A theater company's proposal to build an eight-screen movie complex in Culver City was unanimously rejected by the City Council after residents living near the project site complained that it would cause parking, traffic and noise problems.
The council refused to grant a conditional-use permit to the Los Angeles-based Pacific Theaters, which previously had been denied a permit for the same complex by the Planning Commission on June 11.
More than 100 people attended a public hearing on the proposal Monday night, many of them residents near the site in the Studio Village shopping center, bounded by Jefferson, Sawtelle and Sepulveda boulevards.
Some residents complained that the complex would increase traffic congestion near the shopping center and that theater parking would spill into residential streets, particularly during the Christmas shopping season. They also said that noise from car engines and stereos after late-night screenings would disturb the peace.
"Does anyone really think that anyone will be quiet when they leave the theater at midnight or one in the morning?" David Ziskin asked the council.
Within Walking Distance
Those who favored the complex said they liked the prospect of having a movie theater they could walk to from their homes.
"I think a local theater is very necessary," said Rae Reiter, who said she had signatures on a petition from senior citizens in favor of the theaters. "The nearest theater is in Marina del Rey, and that's too far."
Pacific Theaters had proposed building a 2,500-seat walk-in theater complex at the site of a vacant department store at the Studio Village shopping center. But a consultant hired by the Planning Commission reported that the shopping center could handle the parking needs for no more than 2,100 seats.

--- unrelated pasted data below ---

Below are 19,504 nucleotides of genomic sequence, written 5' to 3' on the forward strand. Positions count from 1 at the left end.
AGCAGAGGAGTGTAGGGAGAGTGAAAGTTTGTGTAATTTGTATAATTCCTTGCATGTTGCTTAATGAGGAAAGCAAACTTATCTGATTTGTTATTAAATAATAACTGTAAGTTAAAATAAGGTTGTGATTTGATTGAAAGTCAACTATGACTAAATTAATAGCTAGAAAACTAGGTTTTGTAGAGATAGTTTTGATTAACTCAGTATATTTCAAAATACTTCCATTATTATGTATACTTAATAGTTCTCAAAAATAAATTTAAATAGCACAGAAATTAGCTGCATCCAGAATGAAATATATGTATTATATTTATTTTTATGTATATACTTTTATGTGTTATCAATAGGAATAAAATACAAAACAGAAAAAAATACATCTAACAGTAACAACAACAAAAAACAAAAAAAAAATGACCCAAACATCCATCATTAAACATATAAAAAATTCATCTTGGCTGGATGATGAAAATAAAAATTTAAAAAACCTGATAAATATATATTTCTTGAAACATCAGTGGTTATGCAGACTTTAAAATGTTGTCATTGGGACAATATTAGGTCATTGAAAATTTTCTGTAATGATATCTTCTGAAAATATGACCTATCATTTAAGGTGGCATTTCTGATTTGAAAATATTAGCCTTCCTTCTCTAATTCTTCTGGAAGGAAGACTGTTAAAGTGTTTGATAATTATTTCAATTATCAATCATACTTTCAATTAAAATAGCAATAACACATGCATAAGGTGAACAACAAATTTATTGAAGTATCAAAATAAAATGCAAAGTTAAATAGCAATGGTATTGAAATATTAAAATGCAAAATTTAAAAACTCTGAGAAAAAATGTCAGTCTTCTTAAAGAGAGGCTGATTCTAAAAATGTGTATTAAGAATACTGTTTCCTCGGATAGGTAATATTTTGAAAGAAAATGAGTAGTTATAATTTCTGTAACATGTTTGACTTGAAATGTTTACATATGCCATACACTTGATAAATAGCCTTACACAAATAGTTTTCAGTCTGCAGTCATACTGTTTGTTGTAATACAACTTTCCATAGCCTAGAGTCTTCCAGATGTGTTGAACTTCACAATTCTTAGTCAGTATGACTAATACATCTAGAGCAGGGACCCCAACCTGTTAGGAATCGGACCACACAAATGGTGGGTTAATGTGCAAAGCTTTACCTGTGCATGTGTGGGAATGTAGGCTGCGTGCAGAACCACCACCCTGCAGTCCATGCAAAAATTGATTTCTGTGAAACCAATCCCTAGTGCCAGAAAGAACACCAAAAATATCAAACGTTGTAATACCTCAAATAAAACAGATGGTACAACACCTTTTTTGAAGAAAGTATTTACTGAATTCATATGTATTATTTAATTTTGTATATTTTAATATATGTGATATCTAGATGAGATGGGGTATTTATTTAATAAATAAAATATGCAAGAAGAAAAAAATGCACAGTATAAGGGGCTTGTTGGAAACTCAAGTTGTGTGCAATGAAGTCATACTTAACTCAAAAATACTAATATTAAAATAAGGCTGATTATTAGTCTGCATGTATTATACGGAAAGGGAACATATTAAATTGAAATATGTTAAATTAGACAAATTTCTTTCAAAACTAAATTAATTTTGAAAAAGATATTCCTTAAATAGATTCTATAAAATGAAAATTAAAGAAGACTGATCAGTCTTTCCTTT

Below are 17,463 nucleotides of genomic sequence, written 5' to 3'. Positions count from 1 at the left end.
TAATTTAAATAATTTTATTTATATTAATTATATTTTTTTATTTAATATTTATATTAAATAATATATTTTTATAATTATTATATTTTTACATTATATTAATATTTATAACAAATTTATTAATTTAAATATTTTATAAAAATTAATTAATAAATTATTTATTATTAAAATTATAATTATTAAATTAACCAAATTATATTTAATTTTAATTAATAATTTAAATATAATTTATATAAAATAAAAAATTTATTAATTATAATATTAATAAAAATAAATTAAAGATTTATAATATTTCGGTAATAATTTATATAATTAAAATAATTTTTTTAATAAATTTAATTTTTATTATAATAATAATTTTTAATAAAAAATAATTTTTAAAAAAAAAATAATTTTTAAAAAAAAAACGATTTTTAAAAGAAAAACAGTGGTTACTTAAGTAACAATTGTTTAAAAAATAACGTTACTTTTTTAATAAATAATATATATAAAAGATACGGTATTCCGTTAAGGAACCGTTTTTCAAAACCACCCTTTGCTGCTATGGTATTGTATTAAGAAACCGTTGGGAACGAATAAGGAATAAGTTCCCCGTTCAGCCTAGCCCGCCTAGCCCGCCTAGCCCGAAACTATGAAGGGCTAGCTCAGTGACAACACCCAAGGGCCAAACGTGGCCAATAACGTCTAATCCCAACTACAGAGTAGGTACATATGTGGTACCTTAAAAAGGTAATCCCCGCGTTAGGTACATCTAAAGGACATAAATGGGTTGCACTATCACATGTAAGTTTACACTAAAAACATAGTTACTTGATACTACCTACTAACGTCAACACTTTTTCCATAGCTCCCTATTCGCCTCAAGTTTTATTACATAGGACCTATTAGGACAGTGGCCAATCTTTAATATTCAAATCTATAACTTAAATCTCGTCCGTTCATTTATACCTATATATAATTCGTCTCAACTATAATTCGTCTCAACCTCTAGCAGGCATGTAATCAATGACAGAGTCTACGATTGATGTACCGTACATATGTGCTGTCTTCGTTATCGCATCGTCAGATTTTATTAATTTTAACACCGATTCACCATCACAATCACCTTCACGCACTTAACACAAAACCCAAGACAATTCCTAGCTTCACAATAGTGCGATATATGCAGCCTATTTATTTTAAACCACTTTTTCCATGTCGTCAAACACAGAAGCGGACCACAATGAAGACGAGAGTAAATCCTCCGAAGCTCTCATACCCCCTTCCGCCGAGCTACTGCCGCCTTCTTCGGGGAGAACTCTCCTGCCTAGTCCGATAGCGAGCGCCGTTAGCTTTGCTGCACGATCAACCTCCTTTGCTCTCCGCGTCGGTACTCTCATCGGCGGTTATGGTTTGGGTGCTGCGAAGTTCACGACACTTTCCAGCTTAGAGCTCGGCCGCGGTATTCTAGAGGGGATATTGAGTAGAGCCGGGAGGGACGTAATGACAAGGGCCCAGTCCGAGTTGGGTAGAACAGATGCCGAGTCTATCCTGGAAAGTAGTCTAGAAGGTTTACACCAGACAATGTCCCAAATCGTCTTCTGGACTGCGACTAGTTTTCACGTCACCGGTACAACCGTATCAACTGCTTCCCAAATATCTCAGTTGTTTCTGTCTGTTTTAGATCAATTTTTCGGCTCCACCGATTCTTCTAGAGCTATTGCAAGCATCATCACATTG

Jay Swerdlow, a theater company executive, told the council that his company was willing to accept a complex with 2,100 seats. The complex would compete directly with the six-screen, 1,600-seat United Artists cinema in Marina del Rey for movies from distributors who prefer theaters with the largest number of seats, Swerdlow said.
Smaller Idea Failed
Councilman Richard Brundo later suggested that the council consider granting Pacific Theaters a permit to build a smaller complex, but none of the other council members liked the idea. Mayor Paul A. Netzel said it was better for the company to discuss a new plan with the commission first.
The Planning Commission voted unanimously against the project because members thought there was not enough parking for even a 2,100-seat complex, Commissioner Tom Betts said.
Swerdlow said Pacific Theaters decided to appeal to the council after the city attorney told them that city law requires a one-year wait before submitting another proposal for the same type of project.
Company officials said the theater would serve people who often have to drive to Marina del Rey or Westwood to view the latest film releases. They also said the project would upgrade Studio Village with new landscaping, sound walls and lighting.
The plan included two 500-seat theaters equipped with Dolby stereo sound and screens wide enough to show 70-millimeter films, and six other smaller-screen theaters. All eight theaters would have shown "first run, state-of-the-art films," Swerdlow said.
The Planning Commission's consultant reported that, while the theaters would benefit the community, they would also bring patrons into neighborhoods at late hours and cause traffic congestion, especially during the most popular showings. The theaters may also encourage certain "satellite businesses" catering to young people, such as video game arcades, the consultant said.
Swerdlow said the company is considering building the project at another site in Culver City. The company operates several hundred theaters in California, including the Metro in Westwood and the three-screen Hollywood Pacific in Hollywood.
The Studio Village shopping center includes two department stores, a toy store, lumber store and drug store. Single family residences, a school and a park are also in the vicinity.